What's next? What will make and shake tomorrow's high-tech markets? Guessing has become more difficult, but some candidates stand out.
Like nanotechnology. The list of potential applications for nanotech is already huge and continues to expand throughout a litany of industries. The HPs, IBMs, and Intels are already talking about handheld devices with terabyte memories, and carbon nanotubes replacing silicon-based chips.
But these developments may be 10 to 15 years off. Lux Research, which tracks nanotech markets, estimates that only $13 billion worth of all kinds of manufactured goods (very little of it, in fact, in electronics) will incorporate nanotechnologies this year. That's a nice number, though, and it will balloon fairly quickly, even with plenty of hurdles in the way.
"In the case of today's mobile communications-and by extension, future pervasive computing environments-radical new materials technologies are necessary to support the next evolution in computing," says NanoMarkets LC, another nanotech market research specialist.
It's not like funding isn't in place. The National Nanotechnology Initiative oversees $1.2 billion for nanotech projects at 23 federal agencies. States are spending another $400 million on nanotech. And more than 1600 U.S. companies are conducting research in the technology
NanoMarkets also believes that plastic electronics, based on conductive polymers and flexible substrates, will change the industry. The company expects the worldwide plastic electronics market to grow to $5.8 billion in 2009 and $23.5 billion by 2012.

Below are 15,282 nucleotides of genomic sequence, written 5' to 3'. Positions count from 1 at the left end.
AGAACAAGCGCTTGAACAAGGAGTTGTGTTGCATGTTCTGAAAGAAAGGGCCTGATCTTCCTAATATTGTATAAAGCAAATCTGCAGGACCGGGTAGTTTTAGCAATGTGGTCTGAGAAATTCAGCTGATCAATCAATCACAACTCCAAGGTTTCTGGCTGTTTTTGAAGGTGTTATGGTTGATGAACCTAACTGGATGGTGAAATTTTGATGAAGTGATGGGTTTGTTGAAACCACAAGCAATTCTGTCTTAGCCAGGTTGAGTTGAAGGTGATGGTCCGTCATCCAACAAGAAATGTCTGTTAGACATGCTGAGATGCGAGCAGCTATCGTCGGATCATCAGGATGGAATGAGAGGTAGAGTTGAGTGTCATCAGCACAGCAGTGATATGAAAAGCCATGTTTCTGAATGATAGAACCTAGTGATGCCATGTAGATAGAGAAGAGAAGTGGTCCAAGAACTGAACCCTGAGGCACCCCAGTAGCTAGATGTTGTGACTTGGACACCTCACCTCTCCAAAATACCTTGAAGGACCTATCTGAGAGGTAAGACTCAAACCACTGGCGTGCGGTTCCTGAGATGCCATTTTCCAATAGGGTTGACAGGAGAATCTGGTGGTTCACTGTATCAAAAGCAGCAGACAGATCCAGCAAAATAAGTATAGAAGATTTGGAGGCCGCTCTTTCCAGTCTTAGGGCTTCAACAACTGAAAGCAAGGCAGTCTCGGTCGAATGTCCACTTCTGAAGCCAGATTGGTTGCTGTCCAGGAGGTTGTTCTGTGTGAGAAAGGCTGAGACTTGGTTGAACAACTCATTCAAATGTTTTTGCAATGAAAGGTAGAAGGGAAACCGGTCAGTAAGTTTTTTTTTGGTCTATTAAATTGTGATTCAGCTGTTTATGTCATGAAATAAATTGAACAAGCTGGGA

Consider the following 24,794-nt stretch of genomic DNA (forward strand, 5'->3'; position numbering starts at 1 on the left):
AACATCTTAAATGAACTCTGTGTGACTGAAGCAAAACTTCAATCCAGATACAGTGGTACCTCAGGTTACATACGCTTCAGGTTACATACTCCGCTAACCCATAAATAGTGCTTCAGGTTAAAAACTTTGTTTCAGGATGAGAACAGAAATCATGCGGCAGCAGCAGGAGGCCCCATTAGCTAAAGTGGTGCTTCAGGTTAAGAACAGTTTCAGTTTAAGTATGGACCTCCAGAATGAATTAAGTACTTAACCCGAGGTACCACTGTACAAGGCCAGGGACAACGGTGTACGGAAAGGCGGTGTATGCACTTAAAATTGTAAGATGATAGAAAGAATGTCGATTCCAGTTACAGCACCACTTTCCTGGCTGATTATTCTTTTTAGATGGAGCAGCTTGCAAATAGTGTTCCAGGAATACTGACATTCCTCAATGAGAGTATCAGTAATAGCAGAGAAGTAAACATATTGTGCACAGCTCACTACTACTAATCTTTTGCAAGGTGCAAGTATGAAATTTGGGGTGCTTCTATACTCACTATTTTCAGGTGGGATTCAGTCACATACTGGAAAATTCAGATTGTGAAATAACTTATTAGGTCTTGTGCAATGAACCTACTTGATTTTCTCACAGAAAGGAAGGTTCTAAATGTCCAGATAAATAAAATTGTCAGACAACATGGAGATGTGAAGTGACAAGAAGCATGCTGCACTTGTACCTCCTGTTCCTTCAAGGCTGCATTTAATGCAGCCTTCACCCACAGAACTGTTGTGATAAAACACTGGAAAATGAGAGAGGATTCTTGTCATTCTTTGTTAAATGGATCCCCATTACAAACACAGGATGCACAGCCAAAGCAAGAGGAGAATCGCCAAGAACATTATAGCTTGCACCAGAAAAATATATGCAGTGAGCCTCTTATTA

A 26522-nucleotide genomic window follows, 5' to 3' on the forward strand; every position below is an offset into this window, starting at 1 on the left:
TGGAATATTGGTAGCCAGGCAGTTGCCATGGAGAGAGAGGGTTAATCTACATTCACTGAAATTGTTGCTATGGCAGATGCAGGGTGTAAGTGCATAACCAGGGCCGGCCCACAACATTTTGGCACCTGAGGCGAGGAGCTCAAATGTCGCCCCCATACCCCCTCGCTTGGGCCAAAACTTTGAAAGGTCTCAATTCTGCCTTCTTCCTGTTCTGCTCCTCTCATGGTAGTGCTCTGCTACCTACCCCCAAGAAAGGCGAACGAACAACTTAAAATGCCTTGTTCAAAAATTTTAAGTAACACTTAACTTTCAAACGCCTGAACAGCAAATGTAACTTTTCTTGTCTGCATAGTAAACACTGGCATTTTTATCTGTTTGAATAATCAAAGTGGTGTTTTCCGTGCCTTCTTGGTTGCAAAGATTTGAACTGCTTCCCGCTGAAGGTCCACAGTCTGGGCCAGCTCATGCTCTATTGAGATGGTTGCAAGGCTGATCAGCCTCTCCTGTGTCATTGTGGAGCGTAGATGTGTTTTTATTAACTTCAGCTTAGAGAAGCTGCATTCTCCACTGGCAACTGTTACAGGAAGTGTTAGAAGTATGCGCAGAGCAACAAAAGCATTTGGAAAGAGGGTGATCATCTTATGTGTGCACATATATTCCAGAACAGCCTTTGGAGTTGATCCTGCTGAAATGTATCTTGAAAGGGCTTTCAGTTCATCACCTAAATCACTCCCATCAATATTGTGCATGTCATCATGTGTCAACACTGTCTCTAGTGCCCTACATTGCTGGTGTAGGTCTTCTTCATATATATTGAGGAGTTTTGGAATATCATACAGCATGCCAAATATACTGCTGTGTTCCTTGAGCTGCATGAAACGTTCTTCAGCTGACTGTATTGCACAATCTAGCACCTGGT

Displays will account for 46% of the plastic electronics market by 2009, according to NanoMarkets, while memory will take a 38% slice of the pie. The markets for logic/processors, flexible solar panels, and sensors all will be measured in the billions of dollars by 2012.
Wireless sensors, which comprise small nodes for unattended sensing, wireless communications, and computation devices, could be off the charts within a few years, finding their way into vast array of new applications. Such applications could range from tracking and monitoring just about anything to inventory control, weather forecasting, intrusion detection, and-for the military-tactical surveillance. These sensors could communicate with each other via a fixed, terrestrial basestation or via satellites, unmanned aerial vehicles (UAVs), or even handheld devices.
Microelectromechanical systems (MEMS) represent another huge opportunity for the industry, particularly in fuel cells, power generators, and portable devices (digital cameras, handheld computers). But a new study by the MEMS Industry Group, a trade association, says a critical lack of MEMS characterization tools is slowing the commercialization of MEMS devices, especially for smaller companies.
Telematics has already reshaped the role of consumer electronics in cars. But the market is ready to stretch further with the downloading of music and even TV, movies, and games directly to vehicles through a wireless broadband connection. Ultimately, car will connect to the outside world in the same manner as today's homes and offices.
The list of new and emerging technologies-and, eventually, markets-goes on. Yet the source of its development has shifted. Years ago, the defense industry developed the leading technology advances, which eventually filtered down to mainstream commercial and then consumer applications and products.
But state-of-the-art technologies are now more likely to show up first in consumer electronics, notes Stuart Lipoff, a partner in IP Action Partners, a consultancy for consumer electronics, communications, and information technology companies. "The migration path has reversed direction, with consumer electronics now feeding the rest of the electronics industry," he says.